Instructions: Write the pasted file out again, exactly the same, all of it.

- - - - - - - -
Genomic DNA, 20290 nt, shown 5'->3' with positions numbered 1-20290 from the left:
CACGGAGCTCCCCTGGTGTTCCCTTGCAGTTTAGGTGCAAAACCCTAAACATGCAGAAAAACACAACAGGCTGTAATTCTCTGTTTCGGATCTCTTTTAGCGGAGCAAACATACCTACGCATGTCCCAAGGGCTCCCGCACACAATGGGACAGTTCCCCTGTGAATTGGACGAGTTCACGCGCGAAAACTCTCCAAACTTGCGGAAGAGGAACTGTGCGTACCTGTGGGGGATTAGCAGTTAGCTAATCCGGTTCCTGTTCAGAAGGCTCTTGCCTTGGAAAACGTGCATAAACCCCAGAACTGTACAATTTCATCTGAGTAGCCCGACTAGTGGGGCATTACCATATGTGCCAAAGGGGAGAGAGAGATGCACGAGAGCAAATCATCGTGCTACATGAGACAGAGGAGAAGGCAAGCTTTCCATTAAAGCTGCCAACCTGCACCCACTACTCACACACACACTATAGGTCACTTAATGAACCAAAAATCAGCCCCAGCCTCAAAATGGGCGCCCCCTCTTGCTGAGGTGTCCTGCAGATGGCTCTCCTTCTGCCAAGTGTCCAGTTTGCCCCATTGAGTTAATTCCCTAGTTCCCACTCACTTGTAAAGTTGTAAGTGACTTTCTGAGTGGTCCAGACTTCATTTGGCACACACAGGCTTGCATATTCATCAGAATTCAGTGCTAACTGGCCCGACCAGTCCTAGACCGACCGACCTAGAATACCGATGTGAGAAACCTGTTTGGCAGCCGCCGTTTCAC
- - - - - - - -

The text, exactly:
Genomic DNA, 20290 nt, shown 5'->3' with positions numbered 1-20290 from the left:
CACGGAGCTCCCCTGGTGTTCCCTTGCAGTTTAGGTGCAAAACCCTAAACATGCAGAAAAACACAACAGGCTGTAATTCTCTGTTTCGGATCTCTTTTAGCGGAGCAAACATACCTACGCATGTCCCAAGGGCTCCCGCACACAATGGGACAGTTCCCCTGTGAATTGGACGAGTTCACGCGCGAAAACTCTCCAAACTTGCGGAAGAGGAACTGTGCGTACCTGTGGGGGATTAGCAGTTAGCTAATCCGGTTCCTGTTCAGAAGGCTCTTGCCTTGGAAAACGTGCATAAACCCCAGAACTGTACAATTTCATCTGAGTAGCCCGACTAGTGGGGCATTACCATATGTGCCAAAGGGGAGAGAGAGATGCACGAGAGCAAATCATCGTGCTACATGAGACAGAGGAGAAGGCAAGCTTTCCATTAAAGCTGCCAACCTGCACCCACTACTCACACACACACTATAGGTCACTTAATGAACCAAAAATCAGCCCCAGCCTCAAAATGGGCGCCCCCTCTTGCTGAGGTGTCCTGCAGATGGCTCTCCTTCTGCCAAGTGTCCAGTTTGCCCCATTGAGTTAATTCCCTAGTTCCCACTCACTTGTAAAGTTGTAAGTGACTTTCTGAGTGGTCCAGACTTCATTTGGCACACACAGGCTTGCATATTCATCAGAATTCAGTGCTAACTGGCCCGACCAGTCCTAGACCGACCGACCTAGAATACCGATGTGAGAAACCTGTTTGGCAGCCGCCGTTTCAC